TERRE HAUTE —
At Indiana State University, someone who graduates in business/marketing makes $46,508 on average after five years, while an education major makes $38,674.
A graduate in social sciences earns $37,981, on average, after five years.
A college education pays off in terms of more job opportunities and higher earnings, state officials say. But some degree programs offer a better return on investment, according to a report issued Wednesday by the Indiana Commission for Higher Education.
The Return on Investment report is the latest in a series of ongoing efforts by the commission to provide more information to Hoosier students and their families about the costs and benefits of a college education.
The report includes information on college costs, student debt load, graduate salaries by degree and the top three fields of employment by degree, for every public two-year and four-year institution in Indiana.
At ISU, the average salary of all students one year after graduation (for those who stay in Indiana) is $33,074. After five years, it is $41,717, and after 10 years, it is $50,826.
Statewide, the averages are $34,161 after one year; $44,730 after five years; and $58,944 after 10 years.
Also, ISU’s annual cost of college after financial aid is $11,183 ($11,091 statewide); the average debt upon graduation from ISU is $24,145 for those with college debt ($26,028 statewide), and 75 percent of students have debt at graduation (compared with 66 percent statewide).
Those incomes improve with advanced degrees.
The report provides average salary information for each public institution statewide, although ISU President Dan Bradley has reservations about the salary data.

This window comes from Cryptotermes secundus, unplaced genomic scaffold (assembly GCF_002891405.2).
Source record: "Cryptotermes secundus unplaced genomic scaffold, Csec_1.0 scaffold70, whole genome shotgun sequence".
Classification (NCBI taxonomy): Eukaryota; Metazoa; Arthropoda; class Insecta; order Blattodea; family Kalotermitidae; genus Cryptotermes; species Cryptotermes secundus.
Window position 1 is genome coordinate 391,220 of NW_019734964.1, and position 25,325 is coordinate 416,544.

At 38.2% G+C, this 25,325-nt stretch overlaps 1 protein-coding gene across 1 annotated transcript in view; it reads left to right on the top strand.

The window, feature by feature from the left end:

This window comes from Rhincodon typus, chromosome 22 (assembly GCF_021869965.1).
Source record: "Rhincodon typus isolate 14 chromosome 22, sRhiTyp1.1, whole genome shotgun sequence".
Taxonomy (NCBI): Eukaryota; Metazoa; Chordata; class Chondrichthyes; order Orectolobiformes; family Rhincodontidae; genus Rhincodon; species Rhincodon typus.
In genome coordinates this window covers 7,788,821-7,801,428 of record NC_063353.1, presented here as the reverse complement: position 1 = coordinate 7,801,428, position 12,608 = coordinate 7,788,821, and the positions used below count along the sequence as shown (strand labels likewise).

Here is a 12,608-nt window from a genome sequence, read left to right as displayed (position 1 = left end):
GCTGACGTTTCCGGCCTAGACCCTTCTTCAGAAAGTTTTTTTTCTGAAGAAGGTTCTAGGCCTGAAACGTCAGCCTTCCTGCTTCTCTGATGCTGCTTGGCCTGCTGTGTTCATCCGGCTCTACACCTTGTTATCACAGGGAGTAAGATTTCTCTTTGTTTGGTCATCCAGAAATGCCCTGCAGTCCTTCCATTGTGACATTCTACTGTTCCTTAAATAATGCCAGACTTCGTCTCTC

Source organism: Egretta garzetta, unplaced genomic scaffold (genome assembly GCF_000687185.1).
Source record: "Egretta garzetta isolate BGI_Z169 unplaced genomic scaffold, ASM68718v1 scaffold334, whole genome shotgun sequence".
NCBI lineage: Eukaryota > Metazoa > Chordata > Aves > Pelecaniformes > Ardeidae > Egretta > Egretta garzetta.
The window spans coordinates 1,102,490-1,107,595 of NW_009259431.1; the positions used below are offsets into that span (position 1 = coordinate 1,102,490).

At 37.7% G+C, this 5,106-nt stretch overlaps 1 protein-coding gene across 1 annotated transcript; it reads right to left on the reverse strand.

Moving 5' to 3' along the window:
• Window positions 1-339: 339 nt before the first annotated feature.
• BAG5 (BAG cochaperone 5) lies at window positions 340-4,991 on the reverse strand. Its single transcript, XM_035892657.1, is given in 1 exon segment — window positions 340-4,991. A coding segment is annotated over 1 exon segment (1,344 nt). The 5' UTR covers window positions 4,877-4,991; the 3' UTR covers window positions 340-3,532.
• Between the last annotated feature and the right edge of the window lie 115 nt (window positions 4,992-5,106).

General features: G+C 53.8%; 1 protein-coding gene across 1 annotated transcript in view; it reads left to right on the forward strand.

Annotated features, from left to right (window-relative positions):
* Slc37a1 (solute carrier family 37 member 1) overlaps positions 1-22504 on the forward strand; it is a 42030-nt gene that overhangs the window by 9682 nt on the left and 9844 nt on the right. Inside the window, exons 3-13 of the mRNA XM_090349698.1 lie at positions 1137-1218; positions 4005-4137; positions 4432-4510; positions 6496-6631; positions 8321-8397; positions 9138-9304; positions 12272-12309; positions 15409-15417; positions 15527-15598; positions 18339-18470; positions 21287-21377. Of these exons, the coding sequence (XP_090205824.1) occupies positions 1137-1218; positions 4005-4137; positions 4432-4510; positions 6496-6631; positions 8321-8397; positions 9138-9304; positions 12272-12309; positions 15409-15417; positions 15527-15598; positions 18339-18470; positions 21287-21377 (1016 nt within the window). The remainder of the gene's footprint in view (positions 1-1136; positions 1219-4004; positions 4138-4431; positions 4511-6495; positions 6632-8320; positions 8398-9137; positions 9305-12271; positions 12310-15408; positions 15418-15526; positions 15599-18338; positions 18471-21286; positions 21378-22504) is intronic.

“Breaking it down by institution implies to the student that what institution you attend determines your salary, and that is not accurate,” he said. “It depends on where you live.”
For example, for some of the health care fields, “whether you work in Terre Haute or Indianapolis makes an enormous difference,” he said.
Overall, he believes ISU students who graduate “get a very good return” in terms of better job and better pay opportunities.
Also, “The more education you have, the higher your salary is, and that’s pretty much independent of what your discipline is,” he said.
The concern is for those who don’t pursue a post-secondary education or those who fail to graduate from college, he said.
He does believe it’s important for those entering college to know which majors pay more, and those which pay less upon graduation.
“Students should know teachers make less money than engineers and they should factor that into their decision as to which career to go into,” he said.
Data in the report suggest that an Ivy Tech (statewide) graduate earns more on average after one year than a graduate from a four-year program, including ISU.
Bradley believes “you can’t draw that information from that report.”
Jason Bearce, a CHE associate commissioner, said the goal of the report is to help educate students and parents so they make informed choices about majors, careers and earning potential.
The intent is not to discourage young people from any career path, he said.
But with certain majors, “the route to your career path might be more indirect than you think,” he said. Students may find they have to work harder to market themselves to get a job, and the pay may not be as much as they had hoped.
If they have a significant loan debt, that can become the equivalent to another car or a housing payment, he said.
He also commented on data indicating that students who’ve earned an associate degree at a two-year college are averaging higher salaries in their first year of employment than graduates of the state’s four-year public universities.
Initially, those Ivy Tech students might make more because their jobs are industry specific, Bearce said.
Over the long term, those with a four-year degree, on average, will earn more over the course of their working lives.
According to the report, college graduates earn an extra $20,000 per year and more than $1 million over their careers compared with non-college graduates.
The bottom line, according to the report, is that “purposeful planning and college completion pay off.”
Sue Loughlin can be reached at 812-231-4235 or email@example.com.
• Learn more about the Commission’s new “Return on Investment” report at www.che.in.gov.